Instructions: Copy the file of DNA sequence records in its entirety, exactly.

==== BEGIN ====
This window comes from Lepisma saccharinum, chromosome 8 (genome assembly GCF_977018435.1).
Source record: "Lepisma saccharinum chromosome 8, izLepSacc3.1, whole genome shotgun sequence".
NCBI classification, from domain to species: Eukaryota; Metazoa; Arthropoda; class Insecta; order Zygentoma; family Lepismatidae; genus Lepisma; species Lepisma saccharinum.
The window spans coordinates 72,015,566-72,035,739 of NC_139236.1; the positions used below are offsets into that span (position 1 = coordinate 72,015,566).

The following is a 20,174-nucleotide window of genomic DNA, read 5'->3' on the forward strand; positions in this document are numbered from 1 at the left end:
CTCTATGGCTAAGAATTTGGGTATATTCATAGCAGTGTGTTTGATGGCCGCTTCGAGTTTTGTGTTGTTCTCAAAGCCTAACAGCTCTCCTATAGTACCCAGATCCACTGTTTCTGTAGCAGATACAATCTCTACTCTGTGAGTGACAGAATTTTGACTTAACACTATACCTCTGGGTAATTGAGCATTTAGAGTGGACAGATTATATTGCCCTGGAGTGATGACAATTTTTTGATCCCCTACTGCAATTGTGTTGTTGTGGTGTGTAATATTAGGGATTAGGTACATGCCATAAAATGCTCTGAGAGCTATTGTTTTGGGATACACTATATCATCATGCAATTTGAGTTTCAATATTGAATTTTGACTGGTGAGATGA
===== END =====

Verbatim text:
This window comes from Lepisma saccharinum, chromosome 8 (genome assembly GCF_977018435.1).
Source record: "Lepisma saccharinum chromosome 8, izLepSacc3.1, whole genome shotgun sequence".
NCBI classification, from domain to species: Eukaryota; Metazoa; Arthropoda; class Insecta; order Zygentoma; family Lepismatidae; genus Lepisma; species Lepisma saccharinum.
The window spans coordinates 72,015,566-72,035,739 of NC_139236.1; the positions used below are offsets into that span (position 1 = coordinate 72,015,566).

The following is a 20,174-nucleotide window of genomic DNA, read 5'->3' on the forward strand; positions in this document are numbered from 1 at the left end:
CTCTATGGCTAAGAATTTGGGTATATTCATAGCAGTGTGTTTGATGGCCGCTTCGAGTTTTGTGTTGTTCTCAAAGCCTAACAGCTCTCCTATAGTACCCAGATCCACTGTTTCTGTAGCAGATACAATCTCTACTCTGTGAGTGACAGAATTTTGACTTAACACTATACCTCTGGGTAATTGAGCATTTAGAGTGGACAGATTATATTGCCCTGGAGTGATGACAATTTTTTGATCCCCTACTGCAATTGTGTTGTTGTGGTGTGTAATATTAGGGATTAGGTACATGCCATAAAATGCTCTGAGAGCTATTGTTTTGGGATACACTATATCATCATGCAATTTGAGTTTCAATATTGAATTTTGACTGGTGAGATGA